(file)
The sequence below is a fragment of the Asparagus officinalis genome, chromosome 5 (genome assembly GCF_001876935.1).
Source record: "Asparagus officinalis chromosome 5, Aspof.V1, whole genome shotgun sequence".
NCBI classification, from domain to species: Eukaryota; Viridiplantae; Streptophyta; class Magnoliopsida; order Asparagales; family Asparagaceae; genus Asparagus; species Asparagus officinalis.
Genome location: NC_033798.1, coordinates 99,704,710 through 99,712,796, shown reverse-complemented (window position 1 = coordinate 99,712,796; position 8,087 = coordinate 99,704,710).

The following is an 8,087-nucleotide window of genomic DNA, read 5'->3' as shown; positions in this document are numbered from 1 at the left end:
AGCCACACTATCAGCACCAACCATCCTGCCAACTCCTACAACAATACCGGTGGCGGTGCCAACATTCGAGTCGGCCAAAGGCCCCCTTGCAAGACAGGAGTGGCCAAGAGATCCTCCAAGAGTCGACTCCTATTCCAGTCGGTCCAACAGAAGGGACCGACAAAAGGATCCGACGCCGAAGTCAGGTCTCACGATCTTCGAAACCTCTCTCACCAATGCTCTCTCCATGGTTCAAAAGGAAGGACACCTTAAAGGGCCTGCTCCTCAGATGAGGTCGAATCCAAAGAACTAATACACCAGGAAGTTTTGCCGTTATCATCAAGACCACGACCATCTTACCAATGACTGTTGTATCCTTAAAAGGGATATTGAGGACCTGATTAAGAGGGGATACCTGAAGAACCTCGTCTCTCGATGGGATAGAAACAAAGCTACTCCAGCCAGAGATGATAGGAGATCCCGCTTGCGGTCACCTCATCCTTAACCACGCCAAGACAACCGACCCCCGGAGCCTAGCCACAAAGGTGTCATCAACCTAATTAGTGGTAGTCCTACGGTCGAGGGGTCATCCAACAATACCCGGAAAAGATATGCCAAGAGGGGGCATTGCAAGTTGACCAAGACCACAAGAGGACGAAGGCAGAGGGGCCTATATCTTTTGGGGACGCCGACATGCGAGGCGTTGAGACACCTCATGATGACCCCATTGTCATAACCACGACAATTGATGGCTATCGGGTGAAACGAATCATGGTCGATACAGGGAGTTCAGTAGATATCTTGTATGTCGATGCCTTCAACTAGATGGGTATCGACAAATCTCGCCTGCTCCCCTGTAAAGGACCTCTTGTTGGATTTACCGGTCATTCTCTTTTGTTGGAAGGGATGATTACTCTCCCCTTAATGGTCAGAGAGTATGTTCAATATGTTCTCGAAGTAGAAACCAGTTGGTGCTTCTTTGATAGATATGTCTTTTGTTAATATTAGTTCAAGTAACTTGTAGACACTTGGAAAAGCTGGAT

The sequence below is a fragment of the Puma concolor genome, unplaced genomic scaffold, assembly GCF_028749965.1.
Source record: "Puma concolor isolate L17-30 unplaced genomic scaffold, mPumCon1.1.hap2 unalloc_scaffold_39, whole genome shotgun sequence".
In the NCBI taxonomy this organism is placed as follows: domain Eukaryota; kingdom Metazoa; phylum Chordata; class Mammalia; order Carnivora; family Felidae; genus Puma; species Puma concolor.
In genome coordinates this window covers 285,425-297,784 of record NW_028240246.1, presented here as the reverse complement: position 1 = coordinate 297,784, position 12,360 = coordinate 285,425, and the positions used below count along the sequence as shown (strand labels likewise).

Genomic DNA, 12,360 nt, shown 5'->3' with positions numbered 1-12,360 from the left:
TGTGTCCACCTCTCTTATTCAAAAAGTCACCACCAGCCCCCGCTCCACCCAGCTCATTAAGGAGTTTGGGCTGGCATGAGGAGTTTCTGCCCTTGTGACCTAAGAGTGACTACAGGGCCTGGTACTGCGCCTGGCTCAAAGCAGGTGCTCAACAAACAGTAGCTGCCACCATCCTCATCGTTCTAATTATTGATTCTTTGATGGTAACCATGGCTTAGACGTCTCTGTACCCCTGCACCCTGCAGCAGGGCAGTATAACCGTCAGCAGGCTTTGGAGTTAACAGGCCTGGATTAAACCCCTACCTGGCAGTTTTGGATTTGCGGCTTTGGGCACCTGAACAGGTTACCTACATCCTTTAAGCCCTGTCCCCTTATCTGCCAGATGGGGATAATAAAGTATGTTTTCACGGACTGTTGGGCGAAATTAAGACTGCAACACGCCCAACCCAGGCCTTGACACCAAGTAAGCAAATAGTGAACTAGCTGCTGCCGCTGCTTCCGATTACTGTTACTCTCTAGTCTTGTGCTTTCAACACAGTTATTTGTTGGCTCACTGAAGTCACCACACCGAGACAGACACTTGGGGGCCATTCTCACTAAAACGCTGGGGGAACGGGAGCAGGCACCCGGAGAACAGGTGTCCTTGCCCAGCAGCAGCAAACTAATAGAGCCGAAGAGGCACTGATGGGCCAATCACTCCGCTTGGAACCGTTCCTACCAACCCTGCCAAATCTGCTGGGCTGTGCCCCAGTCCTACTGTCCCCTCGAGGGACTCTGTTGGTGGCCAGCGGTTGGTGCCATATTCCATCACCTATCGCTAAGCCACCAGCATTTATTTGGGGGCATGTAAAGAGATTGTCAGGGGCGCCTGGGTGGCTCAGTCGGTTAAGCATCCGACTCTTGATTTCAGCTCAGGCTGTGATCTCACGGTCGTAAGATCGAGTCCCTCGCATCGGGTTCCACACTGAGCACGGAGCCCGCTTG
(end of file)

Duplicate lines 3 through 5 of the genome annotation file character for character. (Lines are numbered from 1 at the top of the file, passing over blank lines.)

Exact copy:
NCBI classification, from domain to species: Eukaryota; Viridiplantae; Streptophyta; class Magnoliopsida; order Asparagales; family Asparagaceae; genus Asparagus; species Asparagus officinalis.
Genome location: NC_033798.1, coordinates 99,704,710 through 99,712,796, shown reverse-complemented (window position 1 = coordinate 99,712,796; position 8,087 = coordinate 99,704,710).

The following is an 8,087-nucleotide window of genomic DNA, read 5'->3' as shown; positions in this document are numbered from 1 at the left end: